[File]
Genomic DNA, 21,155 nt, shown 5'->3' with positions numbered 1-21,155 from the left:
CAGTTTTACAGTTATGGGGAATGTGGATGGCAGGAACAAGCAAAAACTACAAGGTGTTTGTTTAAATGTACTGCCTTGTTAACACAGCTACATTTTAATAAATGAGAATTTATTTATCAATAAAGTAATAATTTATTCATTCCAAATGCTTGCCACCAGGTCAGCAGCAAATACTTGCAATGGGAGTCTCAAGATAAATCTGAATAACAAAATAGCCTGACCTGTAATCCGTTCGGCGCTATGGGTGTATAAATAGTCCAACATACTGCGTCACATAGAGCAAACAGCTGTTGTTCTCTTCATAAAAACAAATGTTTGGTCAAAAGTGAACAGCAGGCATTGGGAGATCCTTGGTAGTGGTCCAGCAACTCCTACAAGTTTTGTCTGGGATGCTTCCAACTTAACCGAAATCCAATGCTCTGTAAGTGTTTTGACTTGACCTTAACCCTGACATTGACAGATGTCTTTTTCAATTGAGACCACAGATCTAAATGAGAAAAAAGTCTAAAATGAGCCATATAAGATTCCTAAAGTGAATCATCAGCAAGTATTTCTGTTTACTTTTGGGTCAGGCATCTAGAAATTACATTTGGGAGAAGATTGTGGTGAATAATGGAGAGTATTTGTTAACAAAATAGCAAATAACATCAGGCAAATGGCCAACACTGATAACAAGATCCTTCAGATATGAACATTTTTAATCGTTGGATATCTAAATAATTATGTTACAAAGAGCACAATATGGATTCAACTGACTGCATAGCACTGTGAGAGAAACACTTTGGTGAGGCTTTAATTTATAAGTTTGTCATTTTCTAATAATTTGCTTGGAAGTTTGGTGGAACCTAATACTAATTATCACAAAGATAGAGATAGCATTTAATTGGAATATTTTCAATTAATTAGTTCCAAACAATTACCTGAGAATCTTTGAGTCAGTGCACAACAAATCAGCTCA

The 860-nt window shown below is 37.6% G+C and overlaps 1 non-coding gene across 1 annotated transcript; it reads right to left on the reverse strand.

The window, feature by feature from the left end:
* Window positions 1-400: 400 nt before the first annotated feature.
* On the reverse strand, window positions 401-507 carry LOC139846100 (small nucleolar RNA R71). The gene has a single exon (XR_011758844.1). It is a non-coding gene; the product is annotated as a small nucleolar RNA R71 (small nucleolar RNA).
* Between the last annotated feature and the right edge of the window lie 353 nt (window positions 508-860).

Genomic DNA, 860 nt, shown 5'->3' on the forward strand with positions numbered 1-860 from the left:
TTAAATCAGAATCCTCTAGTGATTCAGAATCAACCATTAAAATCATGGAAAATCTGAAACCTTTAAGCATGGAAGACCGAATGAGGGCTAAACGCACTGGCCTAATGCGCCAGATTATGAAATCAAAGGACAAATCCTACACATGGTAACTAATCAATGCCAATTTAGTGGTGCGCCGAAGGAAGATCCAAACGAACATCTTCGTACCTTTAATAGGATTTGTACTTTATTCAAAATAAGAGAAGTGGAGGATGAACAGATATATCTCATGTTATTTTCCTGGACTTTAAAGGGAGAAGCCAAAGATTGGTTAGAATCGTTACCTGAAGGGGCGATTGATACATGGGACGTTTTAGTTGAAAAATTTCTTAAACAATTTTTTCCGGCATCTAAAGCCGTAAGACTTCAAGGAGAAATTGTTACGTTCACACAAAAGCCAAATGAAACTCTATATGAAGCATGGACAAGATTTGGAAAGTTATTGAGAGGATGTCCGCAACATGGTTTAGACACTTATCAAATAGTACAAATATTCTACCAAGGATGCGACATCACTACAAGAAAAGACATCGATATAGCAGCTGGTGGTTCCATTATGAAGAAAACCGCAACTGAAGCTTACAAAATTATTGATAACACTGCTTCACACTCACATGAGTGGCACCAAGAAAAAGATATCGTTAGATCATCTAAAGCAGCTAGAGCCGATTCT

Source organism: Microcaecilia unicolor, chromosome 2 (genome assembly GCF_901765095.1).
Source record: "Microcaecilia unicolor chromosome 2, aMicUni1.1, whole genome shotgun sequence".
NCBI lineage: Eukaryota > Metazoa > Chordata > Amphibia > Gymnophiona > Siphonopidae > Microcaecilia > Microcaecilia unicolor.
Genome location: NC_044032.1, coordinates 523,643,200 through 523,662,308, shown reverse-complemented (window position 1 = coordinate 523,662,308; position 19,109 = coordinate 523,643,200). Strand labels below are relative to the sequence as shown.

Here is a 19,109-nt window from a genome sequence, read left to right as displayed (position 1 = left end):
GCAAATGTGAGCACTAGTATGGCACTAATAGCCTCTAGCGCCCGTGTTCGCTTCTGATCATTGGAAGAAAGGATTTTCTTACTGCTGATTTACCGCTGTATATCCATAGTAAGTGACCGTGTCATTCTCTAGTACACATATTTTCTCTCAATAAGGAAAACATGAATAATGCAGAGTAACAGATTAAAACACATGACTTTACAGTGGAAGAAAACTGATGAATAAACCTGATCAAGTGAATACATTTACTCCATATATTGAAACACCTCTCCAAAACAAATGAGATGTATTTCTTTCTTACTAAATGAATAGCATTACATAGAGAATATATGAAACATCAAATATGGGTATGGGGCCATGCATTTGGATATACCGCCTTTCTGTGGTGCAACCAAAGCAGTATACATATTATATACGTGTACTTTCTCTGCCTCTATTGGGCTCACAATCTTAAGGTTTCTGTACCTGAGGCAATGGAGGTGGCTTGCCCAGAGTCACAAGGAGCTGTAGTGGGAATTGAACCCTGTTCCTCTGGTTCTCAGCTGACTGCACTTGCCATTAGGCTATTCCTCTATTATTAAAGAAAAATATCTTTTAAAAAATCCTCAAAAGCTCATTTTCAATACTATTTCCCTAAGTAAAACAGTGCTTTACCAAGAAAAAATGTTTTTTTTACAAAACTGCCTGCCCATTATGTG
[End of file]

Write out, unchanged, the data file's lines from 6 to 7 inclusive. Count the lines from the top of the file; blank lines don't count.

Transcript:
* On the reverse strand, window positions 401-507 carry LOC139846100 (small nucleolar RNA R71). The gene has a single exon (XR_011758844.1). It is a non-coding gene; the product is annotated as a small nucleolar RNA R71 (small nucleolar RNA).
* Between the last annotated feature and the right edge of the window lie 353 nt (window positions 508-860).